If Zebras' Stripes Aren't For Camouflage, What Are They For?

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The White Hunter:

Dragonbums:

The White Hunter:

Can Hyena's see in colour? Cuz they don't seem to have problems murder zebras for food.

Hyena's also have the benefit of having some monstrously strong jaws to boot. I'm not saying it's 100% failsafe (since Lions have successfully hunted and killed Zebras.)

But comparing our feline friends to hyenas are a bit unfair. The little laughers are somewhere around 70% successful in all their hunts while Lions are a poor 30%. So failure to catch zebras are the least of their worries.

Hyenas kill the most shit on the African continent, they're by far the most successful chase predator, Lions tend to scavenge their kills a lot. They have also been recorded having actually killed a Hippo, which is fucking scary tbh.

It's possible for them to kill hippos if they manage to get one alone by itself on the land. But otherwise it seems that their relatively thick hides and preferences to being near water (which means quick getaway.) usually make them way too much the effort to even bother most of the time. Plus one nasty bite from it's jaws and it's game over.
At least that's what I think of it when I see any lions interacting with hippos on documentaries. It's usually just one or two lionesses getting a half assed bite in here and there and then they just fuck off.

Dragonbums:

The White Hunter:

Dragonbums:

Hyena's also have the benefit of having some monstrously strong jaws to boot. I'm not saying it's 100% failsafe (since Lions have successfully hunted and killed Zebras.)

But comparing our feline friends to hyenas are a bit unfair. The little laughers are somewhere around 70% successful in all their hunts while Lions are a poor 30%. So failure to catch zebras are the least of their worries.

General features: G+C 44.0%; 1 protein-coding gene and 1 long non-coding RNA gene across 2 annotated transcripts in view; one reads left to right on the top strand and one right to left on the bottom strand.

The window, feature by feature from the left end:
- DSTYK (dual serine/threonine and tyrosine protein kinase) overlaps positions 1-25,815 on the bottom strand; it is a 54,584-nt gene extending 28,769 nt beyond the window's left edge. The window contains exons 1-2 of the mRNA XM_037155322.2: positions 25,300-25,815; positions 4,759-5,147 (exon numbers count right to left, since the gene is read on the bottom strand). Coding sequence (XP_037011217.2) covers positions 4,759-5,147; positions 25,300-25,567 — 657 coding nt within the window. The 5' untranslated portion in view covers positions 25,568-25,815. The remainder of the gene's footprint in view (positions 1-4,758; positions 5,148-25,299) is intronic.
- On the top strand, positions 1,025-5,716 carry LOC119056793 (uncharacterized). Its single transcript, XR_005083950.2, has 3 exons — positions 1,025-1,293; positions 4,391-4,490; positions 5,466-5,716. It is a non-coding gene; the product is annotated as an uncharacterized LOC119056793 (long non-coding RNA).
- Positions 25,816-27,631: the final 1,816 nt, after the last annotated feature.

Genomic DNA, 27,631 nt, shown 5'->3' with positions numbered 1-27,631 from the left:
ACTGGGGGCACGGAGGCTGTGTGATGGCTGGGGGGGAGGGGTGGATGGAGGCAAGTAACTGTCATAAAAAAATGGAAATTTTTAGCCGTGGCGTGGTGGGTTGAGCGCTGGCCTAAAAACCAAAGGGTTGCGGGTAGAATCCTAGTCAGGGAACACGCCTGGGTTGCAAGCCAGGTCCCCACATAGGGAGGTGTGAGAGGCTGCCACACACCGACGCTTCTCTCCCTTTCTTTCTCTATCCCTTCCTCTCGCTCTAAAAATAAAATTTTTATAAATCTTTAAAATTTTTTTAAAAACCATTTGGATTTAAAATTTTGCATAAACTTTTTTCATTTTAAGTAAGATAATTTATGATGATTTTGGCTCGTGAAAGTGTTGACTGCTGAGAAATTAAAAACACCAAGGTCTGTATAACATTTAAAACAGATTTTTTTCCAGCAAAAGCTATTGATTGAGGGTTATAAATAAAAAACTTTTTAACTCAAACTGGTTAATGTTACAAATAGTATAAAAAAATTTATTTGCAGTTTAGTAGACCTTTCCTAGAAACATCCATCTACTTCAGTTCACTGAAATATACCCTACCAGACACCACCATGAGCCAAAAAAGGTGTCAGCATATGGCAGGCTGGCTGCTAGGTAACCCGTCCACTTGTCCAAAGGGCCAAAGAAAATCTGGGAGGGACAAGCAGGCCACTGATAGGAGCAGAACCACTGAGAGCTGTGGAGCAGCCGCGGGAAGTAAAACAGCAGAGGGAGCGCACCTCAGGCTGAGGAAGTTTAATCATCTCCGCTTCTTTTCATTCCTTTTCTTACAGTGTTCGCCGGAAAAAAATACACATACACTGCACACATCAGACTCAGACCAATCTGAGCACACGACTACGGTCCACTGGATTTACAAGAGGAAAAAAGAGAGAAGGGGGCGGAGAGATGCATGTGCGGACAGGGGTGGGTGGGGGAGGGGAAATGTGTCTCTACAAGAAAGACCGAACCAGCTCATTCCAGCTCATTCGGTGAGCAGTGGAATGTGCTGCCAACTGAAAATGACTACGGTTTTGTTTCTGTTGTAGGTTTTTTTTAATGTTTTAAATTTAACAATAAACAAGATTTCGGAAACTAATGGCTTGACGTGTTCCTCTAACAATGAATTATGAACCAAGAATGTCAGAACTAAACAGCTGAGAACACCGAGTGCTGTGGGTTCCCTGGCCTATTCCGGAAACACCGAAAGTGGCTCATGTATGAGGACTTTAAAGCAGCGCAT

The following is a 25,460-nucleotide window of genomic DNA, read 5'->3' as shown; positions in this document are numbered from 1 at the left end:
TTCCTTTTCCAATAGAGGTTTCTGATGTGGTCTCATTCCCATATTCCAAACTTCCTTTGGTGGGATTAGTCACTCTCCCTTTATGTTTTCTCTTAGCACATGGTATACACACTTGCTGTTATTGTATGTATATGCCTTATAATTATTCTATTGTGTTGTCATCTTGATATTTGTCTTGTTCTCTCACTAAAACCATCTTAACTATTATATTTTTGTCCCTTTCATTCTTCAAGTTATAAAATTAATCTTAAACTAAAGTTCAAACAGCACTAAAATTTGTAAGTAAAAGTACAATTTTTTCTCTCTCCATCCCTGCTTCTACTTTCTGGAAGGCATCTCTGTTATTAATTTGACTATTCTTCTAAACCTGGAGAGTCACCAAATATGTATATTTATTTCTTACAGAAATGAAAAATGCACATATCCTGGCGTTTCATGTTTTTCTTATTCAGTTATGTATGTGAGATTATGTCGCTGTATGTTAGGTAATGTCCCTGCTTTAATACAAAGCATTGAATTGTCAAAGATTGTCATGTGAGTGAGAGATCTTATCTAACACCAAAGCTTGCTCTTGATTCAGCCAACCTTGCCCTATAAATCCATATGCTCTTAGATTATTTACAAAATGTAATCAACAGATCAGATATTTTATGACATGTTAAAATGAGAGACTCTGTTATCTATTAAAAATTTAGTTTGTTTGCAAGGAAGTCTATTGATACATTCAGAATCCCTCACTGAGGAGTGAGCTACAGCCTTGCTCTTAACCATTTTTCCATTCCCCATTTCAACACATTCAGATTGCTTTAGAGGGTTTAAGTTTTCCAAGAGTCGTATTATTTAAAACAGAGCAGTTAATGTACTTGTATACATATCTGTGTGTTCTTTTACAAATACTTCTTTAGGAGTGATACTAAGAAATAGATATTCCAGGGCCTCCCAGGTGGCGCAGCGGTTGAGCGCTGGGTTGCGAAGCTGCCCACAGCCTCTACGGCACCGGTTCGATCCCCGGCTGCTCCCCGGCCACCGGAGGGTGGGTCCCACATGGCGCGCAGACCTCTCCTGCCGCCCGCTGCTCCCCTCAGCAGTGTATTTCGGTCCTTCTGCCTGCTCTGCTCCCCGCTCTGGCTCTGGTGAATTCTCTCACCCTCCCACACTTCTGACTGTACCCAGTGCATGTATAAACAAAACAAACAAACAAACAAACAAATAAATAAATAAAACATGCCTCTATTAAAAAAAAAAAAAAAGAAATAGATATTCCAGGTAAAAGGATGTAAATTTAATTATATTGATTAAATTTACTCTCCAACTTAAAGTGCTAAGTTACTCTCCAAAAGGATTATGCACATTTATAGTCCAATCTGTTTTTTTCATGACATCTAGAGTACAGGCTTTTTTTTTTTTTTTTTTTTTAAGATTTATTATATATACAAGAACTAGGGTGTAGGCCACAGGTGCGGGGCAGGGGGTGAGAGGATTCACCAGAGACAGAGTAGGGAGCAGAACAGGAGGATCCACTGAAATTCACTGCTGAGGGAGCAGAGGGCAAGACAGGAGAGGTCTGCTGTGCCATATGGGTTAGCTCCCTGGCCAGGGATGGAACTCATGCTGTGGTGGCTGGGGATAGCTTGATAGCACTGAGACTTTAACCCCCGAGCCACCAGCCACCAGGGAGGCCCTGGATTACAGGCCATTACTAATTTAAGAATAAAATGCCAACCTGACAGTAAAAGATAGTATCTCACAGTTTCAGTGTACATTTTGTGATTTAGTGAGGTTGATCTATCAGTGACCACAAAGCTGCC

Hyenas kill the most shit on the African continent, they're by far the most successful chase predator, Lions tend to scavenge their kills a lot. They have also been recorded having actually killed a Hippo, which is fucking scary tbh.

It's possible for them to kill hippos if they manage to get one alone by itself on the land. But otherwise it seems that their relatively thick hides and preferences to being near water (which means quick getaway.) usually make them way too much the effort to even bother most of the time. Plus one nasty bite from it's jaws and it's game over.
At least that's what I think of it when I see any lions interacting with hippos on documentaries. It's usually just one or two lionesses getting a half assed bite in here and there and then they just fuck off.

It's one recorded incident in a national park involving a lone Hippo and 4 Hyenas. It's not a common occurence by any means but I found it impressive, give Hippos are monstrous things.

There's some stuff floating around about their camoflauge being adapted to confuse and deter tsetse flies; key vectors of sleeping sickness in both humans and many grazing animals.

Zacharious-khan:
Wait... is it not so we can scan them and find out how much they cost?

If I could give you rep for this, I would.

Personally, I'd say that they just enjoy looking FABULOUS!

"In World War 1, for example, warships were painted with strange, confusing designs, that made them seem as if they were moving in different directions than they actually were, frustrating torpedo operators.

Possibly, zebras' stripes fulfil the same function - when they run, a predator's eyes have a hard time tracking them. No one can say for sure just yet."

Gonna geek out just slightly here and mention that the stripes on ships was not just to obfuscate direction, which is easily sussed out by an observant captain, but to make it more difficult to find the water line in a periscope which was one of the primary ways that you used to verify distance to target. Even a small deviation would be enough to throw off a torpedo calculation.

As for the rest, I thought this was understood about the stripes for a while now. Adding further to the mix is when you have the animals herding together they can be hard to tell apart with the striping and since zebras are herd animals whose primary safety is sticking to the pack that can make the difference.

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